Declining an Invite

by Jennifer M.
(Omaha, Ne)

Is it ill mannered to decline an invitation to an event based on the price? For example, rather than declining the invitation by just saying, thanks but no thanks. Or should one simply say, I won't be attending because the dinner will cost too much? Which is the more tactful way?

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Feb 16, 2016
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Totally at a loss. NEW
by: Anonymous

Our niece, my husbands goddaughter is getting married. After her father died we would try to reach out and never get a returned call or any kind of acknowledgement on facebook. % years ago they came to father-in-laws funeral, acting like we were all close. They refused to join us for lunch, left and never heard from them again even when her Aunt died and they were notified. Now we would have to drive 850 miles and stay in hotel 2 nights and probably be ignored. Should we go for the sake of her father, who was my husband's twin? Feeling hurt but torn.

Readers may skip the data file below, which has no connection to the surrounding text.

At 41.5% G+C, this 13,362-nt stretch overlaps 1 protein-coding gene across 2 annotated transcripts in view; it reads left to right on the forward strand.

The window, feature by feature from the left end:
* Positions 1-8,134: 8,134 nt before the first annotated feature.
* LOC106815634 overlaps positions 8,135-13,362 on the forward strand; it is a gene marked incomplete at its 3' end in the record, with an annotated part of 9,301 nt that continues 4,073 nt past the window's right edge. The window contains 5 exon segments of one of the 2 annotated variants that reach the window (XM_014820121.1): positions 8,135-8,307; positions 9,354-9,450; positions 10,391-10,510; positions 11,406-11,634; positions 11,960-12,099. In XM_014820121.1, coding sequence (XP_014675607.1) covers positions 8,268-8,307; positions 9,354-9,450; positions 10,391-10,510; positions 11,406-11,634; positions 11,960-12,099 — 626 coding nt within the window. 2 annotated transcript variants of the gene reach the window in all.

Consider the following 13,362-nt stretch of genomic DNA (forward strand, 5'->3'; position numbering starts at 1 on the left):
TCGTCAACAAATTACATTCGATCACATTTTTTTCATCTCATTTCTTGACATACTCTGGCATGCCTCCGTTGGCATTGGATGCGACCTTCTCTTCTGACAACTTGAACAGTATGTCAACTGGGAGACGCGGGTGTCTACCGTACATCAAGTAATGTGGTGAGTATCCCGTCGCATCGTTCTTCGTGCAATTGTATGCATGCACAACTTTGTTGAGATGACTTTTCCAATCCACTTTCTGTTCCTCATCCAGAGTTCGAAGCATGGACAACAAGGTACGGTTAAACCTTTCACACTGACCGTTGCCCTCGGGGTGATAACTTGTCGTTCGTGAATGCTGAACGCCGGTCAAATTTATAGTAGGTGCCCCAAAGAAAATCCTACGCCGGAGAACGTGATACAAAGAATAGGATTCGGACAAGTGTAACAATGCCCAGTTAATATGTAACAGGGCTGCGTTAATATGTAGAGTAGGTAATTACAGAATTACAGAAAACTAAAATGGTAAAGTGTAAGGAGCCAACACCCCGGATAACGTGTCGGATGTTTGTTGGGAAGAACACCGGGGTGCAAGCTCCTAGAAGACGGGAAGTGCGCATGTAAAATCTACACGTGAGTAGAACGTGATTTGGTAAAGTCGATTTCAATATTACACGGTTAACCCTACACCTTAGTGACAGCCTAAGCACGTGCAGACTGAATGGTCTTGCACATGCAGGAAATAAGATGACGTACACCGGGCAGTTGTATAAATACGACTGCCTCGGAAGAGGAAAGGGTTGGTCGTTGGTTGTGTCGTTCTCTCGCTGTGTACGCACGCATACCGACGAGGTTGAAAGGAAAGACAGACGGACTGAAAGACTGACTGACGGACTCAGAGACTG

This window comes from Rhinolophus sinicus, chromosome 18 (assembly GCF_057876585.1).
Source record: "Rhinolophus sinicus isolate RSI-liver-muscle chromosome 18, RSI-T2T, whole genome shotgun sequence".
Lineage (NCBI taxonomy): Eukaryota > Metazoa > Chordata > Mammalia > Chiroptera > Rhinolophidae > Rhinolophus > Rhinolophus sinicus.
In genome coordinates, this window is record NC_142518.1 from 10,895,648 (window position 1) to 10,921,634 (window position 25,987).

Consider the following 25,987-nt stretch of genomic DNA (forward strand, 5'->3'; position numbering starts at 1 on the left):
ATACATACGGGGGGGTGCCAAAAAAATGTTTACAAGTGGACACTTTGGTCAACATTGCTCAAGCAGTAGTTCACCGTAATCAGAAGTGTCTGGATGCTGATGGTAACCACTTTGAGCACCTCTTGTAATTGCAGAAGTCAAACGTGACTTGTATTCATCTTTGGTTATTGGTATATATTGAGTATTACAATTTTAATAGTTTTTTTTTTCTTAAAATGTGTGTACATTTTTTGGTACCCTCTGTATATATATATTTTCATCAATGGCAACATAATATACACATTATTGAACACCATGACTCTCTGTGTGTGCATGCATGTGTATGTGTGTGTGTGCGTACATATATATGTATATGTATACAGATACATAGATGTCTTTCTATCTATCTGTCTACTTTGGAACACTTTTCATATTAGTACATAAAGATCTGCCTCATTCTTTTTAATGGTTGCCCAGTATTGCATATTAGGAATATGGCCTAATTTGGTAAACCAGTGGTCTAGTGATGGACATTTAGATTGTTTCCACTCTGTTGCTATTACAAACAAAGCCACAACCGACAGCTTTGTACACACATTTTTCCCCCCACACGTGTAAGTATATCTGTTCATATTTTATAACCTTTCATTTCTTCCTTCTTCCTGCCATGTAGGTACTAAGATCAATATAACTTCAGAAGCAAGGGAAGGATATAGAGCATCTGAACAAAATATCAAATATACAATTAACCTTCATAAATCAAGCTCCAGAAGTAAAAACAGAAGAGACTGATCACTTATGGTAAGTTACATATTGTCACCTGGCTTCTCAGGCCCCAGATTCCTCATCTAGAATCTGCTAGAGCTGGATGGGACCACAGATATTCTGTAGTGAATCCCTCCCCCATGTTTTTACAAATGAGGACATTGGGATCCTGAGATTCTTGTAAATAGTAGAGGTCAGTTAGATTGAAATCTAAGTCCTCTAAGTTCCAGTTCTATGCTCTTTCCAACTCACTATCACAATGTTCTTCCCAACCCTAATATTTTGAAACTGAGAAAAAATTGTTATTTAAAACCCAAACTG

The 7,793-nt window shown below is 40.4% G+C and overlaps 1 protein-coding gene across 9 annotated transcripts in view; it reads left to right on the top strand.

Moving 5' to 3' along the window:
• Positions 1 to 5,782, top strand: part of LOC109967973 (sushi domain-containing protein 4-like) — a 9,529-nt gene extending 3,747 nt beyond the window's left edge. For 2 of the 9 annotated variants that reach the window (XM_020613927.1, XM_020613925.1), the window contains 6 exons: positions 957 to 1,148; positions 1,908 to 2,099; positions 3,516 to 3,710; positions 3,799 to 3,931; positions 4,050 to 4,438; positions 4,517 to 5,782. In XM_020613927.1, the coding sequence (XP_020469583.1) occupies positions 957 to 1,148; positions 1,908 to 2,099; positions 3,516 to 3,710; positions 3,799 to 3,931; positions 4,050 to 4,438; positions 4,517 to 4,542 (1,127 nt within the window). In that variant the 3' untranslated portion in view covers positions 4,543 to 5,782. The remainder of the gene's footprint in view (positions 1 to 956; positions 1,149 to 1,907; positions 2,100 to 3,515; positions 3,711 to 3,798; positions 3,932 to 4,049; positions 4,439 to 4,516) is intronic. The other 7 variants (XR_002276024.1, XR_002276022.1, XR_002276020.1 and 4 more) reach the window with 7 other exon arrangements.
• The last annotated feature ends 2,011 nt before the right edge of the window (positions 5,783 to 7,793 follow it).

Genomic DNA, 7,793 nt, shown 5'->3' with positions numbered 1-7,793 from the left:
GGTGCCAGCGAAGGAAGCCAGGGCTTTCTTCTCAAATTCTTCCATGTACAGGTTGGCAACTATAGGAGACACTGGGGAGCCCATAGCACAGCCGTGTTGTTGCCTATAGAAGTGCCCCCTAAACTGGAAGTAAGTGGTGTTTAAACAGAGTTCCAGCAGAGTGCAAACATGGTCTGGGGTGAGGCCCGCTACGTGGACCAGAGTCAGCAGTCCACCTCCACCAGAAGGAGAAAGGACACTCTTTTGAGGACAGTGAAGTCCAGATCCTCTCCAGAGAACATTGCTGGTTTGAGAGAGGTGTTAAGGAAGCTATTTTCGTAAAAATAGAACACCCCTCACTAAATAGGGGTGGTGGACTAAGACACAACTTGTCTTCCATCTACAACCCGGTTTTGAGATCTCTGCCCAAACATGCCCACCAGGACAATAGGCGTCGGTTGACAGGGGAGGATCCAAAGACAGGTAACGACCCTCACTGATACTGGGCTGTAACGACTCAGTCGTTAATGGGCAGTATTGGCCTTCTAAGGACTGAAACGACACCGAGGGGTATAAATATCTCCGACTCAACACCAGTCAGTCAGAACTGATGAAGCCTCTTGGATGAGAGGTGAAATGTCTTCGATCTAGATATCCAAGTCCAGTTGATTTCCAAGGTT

May 07, 2011
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Gently decline--without a reason
by: Dandelion

Agreed--the more polite way is to simply decline without giving a reason. (You shouldn't have to explain or defend your decision--it was an invite, not a summons.)

May 07, 2010
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You can decline politely without revealing your reasons
by: Eunice replies

You don't have to reveal your reason if you don't wish to.

If someone probes, just say you've got something planned.

If they probe further (which is really rude of them), you can say, well, "I just didn't feel like spending on something I'm not that interested in."

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